As used herein, the term “alkyl,” “alkenyl” and “alkynyl” include straight-chain, branched-chain and cyclic monovalent substituents, as well as combinations of these, containing only C and H when unsubstituted. Examples include methyl, ethyl, isobutyl, cyclohexyl, cyclopentylethyl, 2-propenyl, 3-butynyl, and the like. Typically, the alkyl, alkenyl and alkynyl groups contain 1-10C (alkyl) or 2-10C (alkenyl or alkynyl). In some embodiments, they contain 1-8C, 1-6C, 1-4C, 1-3C or 1-2C (alkyl); or 2-8C, 2-6C, 2-4C or 2-3C (alkenyl or alkynyl). Further, any hydrogen atom on one of these groups can be replaced with a halogen atom, and in particular a fluoro or chloro, and still be within the scope of the definition of alkyl, alkenyl and alkynyl. For example, CF3 is a 1C alkyl. These groups may be also be substituted by other substituents as described herein.

Heteroalkyl, heteroalkenyl and heteroalkynyl are similarly defined and contain at least one carbon atom but also contain one or more O, S or N heteroatoms or combinations thereof within the backbone residue whereby each heteroatom in the heteroalkyl, heteroalkenyl or heteroalkynyl group replaces one carbon atom of the alkyl, alkenyl or alkynyl group to which the heteroform corresponds. In some embodiments, the heteroalkyl, heteroalkenyl and heteroalkynyl groups have C at each terminus to which the group is attached to other groups, and the heteroatom(s) present are not located at a terminal position. As is understood in the art, these heteroforms do not contain more than three contiguous heteroatoms. In some embodiments, the heteroatom is O or N.

The designated number of carbons in heteroforms of alkyl, alkenyl and alkynyl includes the heteroatom count. For example, if heteroalkyl is defined as 1-6C, it will contain 1-6 C, N, O, or S atoms such that the heteroalkyl contains at least one C atom and at least one heteroatom, for example 1-5C and 1N or 1-4C and 2N. Similarly, when heteroalkyl is defined as 1-6C or 1-4C, it would contain 1-5C or 1-3C respectively, i.e., at least one C is replaced by O, N or S. Accordingly, when heteroalkenyl or heteroalkynyl is defined as 2-6C (or 2-4C), it would contain 2-6 or 2-4 C, N, O, or S atoms, since the heteroalkenyl or heteroalkynyl contains at least one carbon atom and at least one heteroatom, e.g. 2-5C and 1N or 2-4C and 2O. Further, heteroalkyl, heteroalkenyl or heteroalkynyl substituents may also contain one or more carbonyl groups. Examples of heteroalkyl, heteroalkenyl and heteroalkynyl groups include CH2OCH3, CH2N(CH3)2, CH2OH, (CH2)nNR2, OR, COOR, CONR2, (CH2)n OR, (CH2)n COR, (CH2)nCOOR, (CH2)nSR, (CH2)nSOR, (CH2)nSO2R, (CH2)nCONR2, NRCOR, NRCOOR, OCONR2, OCOR and the like wherein the R group contains at least one C and the size of the substituent is consistent with the definition of e.g., alkyl, alkenyl, and alkynyl, as described herein.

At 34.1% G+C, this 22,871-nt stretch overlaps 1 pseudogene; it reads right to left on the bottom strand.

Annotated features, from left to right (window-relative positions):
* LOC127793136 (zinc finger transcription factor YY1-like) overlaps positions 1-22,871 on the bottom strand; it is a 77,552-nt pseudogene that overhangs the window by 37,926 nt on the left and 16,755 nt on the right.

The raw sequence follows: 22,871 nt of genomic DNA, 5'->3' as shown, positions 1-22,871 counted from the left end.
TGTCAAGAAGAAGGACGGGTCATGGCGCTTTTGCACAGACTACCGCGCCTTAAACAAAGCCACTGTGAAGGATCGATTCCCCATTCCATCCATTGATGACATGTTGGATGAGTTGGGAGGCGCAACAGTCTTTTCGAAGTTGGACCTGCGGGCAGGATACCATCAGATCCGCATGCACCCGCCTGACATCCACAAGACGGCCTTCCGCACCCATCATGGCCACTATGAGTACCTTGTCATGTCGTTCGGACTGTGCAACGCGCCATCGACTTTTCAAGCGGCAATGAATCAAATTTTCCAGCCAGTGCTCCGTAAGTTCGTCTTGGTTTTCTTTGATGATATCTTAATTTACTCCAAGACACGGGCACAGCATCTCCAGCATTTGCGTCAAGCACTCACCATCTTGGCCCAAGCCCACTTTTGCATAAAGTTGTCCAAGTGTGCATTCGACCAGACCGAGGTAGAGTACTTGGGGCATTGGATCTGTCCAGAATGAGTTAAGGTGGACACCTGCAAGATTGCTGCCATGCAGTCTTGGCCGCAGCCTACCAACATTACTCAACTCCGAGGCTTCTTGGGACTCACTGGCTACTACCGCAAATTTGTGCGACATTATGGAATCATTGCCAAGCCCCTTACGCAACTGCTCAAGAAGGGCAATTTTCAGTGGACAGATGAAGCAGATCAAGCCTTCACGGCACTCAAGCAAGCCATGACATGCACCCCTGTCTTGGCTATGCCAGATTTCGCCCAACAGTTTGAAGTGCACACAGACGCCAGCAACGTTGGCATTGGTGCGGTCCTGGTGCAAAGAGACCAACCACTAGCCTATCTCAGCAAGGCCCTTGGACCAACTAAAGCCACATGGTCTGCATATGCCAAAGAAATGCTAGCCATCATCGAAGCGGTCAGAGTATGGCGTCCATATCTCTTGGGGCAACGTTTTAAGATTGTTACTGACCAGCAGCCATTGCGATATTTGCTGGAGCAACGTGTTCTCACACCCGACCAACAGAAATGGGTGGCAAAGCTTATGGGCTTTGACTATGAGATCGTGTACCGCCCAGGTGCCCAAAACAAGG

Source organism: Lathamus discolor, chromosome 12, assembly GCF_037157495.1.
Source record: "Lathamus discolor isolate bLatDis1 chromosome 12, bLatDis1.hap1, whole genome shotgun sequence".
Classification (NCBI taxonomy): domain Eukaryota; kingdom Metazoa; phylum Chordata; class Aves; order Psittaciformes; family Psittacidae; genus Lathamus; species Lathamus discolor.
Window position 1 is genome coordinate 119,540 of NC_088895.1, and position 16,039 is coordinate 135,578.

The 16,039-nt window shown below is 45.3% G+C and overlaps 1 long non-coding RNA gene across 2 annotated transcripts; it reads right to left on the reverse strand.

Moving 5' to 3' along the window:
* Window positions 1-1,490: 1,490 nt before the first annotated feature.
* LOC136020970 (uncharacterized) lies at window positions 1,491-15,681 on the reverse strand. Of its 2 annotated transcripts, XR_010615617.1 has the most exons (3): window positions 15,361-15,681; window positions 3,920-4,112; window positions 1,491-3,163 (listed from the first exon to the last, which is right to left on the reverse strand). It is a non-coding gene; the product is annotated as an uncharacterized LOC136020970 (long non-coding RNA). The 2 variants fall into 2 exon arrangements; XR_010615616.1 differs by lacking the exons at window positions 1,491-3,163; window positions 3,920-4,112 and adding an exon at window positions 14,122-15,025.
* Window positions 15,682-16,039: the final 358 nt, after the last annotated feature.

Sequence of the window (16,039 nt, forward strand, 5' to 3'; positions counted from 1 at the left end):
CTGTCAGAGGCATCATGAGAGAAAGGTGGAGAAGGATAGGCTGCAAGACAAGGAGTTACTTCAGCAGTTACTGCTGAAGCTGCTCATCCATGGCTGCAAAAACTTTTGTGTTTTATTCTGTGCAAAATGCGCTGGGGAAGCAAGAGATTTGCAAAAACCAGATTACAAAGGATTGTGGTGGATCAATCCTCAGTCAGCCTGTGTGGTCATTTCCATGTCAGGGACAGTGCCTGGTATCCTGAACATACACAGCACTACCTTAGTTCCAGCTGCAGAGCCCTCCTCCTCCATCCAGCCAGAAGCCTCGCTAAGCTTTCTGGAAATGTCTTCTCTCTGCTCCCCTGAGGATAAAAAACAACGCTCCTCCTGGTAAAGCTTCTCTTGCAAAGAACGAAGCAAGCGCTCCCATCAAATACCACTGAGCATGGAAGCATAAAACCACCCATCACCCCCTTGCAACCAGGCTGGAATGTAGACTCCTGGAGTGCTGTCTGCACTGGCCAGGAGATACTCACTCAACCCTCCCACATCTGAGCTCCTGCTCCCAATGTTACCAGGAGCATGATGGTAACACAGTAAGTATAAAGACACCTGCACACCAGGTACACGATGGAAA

As used herein, the terms “alkylene,” “alkenylene” and “alkynylene” refers to divalent or trivalent groups having a specified size, typically 1-2C, 1-3C, 1-4C, 1-6C or 1-8C for the saturated groups and 2-3C, 2-4C, 2-6C or 2-8C for the unsaturated groups. They include straight-chain, branched-chain and cyclic forms as well as combinations of these, containing only C and H when unsubstituted. Because they are divalent, they can link together two parts of a molecule, as exemplified by X in the compounds described herein. Examples are methylene, ethylene, propylene, cyclopropan-1,1-diyl, ethylidene, 2-butene-1,4-diyl, and the like. These groups can be substituted by the groups typically suitable as substituents for alkyl, alkenyl and alkynyl groups as set forth herein. Thus C═O is a C1 alkylene that is substituted by ═O, for example.

Heteroalkylene, heteroalkenylene and heteroalkynylene are similarly defined as divalent groups having a specified size, typically 1-3C, 1-4C, 1-6C or 1-8C for the saturated groups and 2-3C, 2-4C, 2-6C or 2-8C for the unsaturated groups. They include straight chain, branched chain and cyclic groups as well as combinations of these, and they further contain at least one carbon atom but also contain one or more O, S or N heteroatoms or combinations thereof within the backbone residue, whereby each heteroatom in the heteroalkylene, heteroalkenylene or heteroalkynylene group replaces one carbon atom of the alkylene, alkenylene or alkynylene group to which the heteroform corresponds. As is understood in the art, these heteroforms do not contain more than three contiguous heteroatoms.